The costs of this eco-fanaticism are extraordinary: The UV facility has an estimated cost of $1.42 billion, while the eco-dome will cost $1.6 billion.
And who pays for this? Not Obama’s EPA. Not Congress. New York City water customers -- and in some cases taxpayers -- pay for the costs of these enviro-boondoggles.
Every time the EPA forces a city to build something, that city will be forced to borrow money. This borrowing drives up water rates and even tax rates.
New York City argues that it has had to spend roughly $15 billion from 2002- 2010 just to fulfill legal mandates like the EPA eco-dome and UV Death Star array.
Not surprisingly, the price of water has increased over 93% during the same timeframe, and will have increased by 137% from 2002 by the end of this fiscal year.
That is not to say that cryptosporidium and giardia are not problems. They are, especially if one is suffering from a grave illness.
In 1993, cryptosporidium found its way into the Milwaukee water supply, sickening locals. The New England Journal of Medicine reported that the contamination came from Lake Michigan, possibly from the release of raw sewage into the lake. Milwaukee, for a variety of logistical reasons, was unable to monitor the water properly. The New England Journal of Medicine article recommended continuous monitoring of water as a solution in the absence of an inexpensive method.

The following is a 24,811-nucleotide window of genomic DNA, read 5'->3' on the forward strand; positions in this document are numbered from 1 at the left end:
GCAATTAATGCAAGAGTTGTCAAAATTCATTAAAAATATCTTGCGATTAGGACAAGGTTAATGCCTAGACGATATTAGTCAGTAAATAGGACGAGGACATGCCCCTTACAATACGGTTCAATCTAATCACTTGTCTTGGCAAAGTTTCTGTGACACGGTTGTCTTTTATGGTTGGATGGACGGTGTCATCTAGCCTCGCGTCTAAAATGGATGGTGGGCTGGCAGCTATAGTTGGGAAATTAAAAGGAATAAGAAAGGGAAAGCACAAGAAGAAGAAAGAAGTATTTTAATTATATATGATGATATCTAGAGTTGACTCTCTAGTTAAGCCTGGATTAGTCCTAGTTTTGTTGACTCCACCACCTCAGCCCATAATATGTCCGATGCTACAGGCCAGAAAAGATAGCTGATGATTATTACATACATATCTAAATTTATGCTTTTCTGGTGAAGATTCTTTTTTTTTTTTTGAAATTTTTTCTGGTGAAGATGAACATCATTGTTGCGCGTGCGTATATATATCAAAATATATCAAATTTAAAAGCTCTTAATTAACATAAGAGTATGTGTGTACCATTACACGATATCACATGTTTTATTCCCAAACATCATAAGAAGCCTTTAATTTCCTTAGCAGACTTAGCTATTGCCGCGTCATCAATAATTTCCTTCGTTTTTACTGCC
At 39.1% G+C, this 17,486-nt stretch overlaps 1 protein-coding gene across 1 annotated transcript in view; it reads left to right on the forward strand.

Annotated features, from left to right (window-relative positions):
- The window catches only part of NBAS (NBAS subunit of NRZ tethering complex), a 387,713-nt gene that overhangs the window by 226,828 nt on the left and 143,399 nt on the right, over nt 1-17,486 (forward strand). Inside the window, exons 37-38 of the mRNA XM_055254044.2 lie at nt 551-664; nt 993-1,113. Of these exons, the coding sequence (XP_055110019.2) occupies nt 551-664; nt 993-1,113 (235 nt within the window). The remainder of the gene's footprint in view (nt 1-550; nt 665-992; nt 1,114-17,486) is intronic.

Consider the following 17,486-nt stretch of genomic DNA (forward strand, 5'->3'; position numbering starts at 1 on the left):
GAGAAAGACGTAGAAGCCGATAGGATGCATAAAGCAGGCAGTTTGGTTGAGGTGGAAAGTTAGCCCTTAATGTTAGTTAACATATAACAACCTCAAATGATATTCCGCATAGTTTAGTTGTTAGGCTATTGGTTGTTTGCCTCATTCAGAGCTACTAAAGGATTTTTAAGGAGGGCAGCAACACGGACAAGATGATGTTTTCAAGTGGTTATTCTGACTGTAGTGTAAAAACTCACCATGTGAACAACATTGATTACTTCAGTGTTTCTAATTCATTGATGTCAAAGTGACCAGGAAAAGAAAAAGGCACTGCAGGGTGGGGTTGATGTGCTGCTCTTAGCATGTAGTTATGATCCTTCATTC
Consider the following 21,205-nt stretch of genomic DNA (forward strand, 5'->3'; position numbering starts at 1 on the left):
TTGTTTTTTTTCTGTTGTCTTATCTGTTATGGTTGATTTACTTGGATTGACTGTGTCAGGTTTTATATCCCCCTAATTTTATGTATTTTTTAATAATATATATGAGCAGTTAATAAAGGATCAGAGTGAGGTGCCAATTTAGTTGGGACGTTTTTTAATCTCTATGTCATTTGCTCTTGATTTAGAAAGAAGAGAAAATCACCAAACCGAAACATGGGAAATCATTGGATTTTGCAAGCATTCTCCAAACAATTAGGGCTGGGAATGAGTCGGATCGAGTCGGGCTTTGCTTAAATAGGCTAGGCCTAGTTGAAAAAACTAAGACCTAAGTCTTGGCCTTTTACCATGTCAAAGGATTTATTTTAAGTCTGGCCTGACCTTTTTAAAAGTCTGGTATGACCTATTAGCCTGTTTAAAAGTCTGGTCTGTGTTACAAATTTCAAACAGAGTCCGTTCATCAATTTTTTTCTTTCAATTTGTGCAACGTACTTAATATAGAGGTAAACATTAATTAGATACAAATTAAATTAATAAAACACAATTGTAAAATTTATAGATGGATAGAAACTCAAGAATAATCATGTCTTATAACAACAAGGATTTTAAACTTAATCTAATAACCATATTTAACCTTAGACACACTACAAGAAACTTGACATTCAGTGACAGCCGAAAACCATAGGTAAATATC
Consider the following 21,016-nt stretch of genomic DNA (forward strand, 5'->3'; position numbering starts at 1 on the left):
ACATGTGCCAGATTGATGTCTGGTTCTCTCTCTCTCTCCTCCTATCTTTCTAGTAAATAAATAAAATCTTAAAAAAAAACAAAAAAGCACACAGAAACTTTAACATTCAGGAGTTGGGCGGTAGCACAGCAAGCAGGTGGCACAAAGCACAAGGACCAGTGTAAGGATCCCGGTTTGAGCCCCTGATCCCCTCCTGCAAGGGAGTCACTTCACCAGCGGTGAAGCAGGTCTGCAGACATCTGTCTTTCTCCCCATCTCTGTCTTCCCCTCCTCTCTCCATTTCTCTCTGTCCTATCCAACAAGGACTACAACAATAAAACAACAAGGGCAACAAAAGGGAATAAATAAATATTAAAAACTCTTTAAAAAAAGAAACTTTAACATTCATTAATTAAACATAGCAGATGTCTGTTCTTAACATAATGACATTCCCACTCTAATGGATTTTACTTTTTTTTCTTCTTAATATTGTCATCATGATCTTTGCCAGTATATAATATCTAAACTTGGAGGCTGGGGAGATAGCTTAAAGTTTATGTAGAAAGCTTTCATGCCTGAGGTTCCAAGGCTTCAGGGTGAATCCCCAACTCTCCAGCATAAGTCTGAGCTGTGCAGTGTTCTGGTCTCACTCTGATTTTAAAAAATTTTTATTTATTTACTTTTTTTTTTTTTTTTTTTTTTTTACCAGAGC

New York, in contrast, doesn’t get its water from Lake Michigan, but from a highly protected rural watershed, making contamination from sewage unlikely. Furthermore, it tests its water over and over and over and over again. The Milwaukee problem is not an issue in New York City, which has taken innovative and cost-effective means to keep its water safe.
As even the liberal Senator Chuck Schumer likes to point out, New York’s reservoir has been uncovered for close to a century, without major health concerns. Even Schumer understands that “New York City should not be made to comply with rules that are unduly onerous or costly and not based on the best available data.”
New York is not the only city burdened by costly EPA mandates. There are plenty of news reports chronicling the struggles of localities attempting to comply with EPA mandates.
Syracuse, in economically challenged upstate New York, must spend $34 million for a new reservoir system to comply with EPA rules.
Ohio is getting hit especially hard by EPA water mandates. Cincinnati is building a $30 million UV plant, which the Cincinnati Enquirer called its largest water investment in two decades. Columbus, the largest city in Ohio, is reportedly attempting compliance with EPA mandates, even though it claims there is no crypto in its tap water.
The list goes on. Not surprisingly, national water rates have increased dramatically from 1999-2008.
So, why then is the EPA making NYC clean its already clean water? It could be a bizarre commitment to outdated rules. Or a one-size-fits-all approach to regulation. Or maybe even a belief that the federal government will always know better than a locality.
With or without an eco-dome and UV light Star Wars array, New York’s water will be as clean as ever, but at the added cost of $3 billion to satisfy the EPA eco-fanatics.
Oddly enough, President Obama signed an executive order recognizing the need for regulatory flexibility. Obviously his EPA neglected to read it. One thing is certain -- water in the Obama years is about to get much more expensive, especially in politically important regions like Ohio.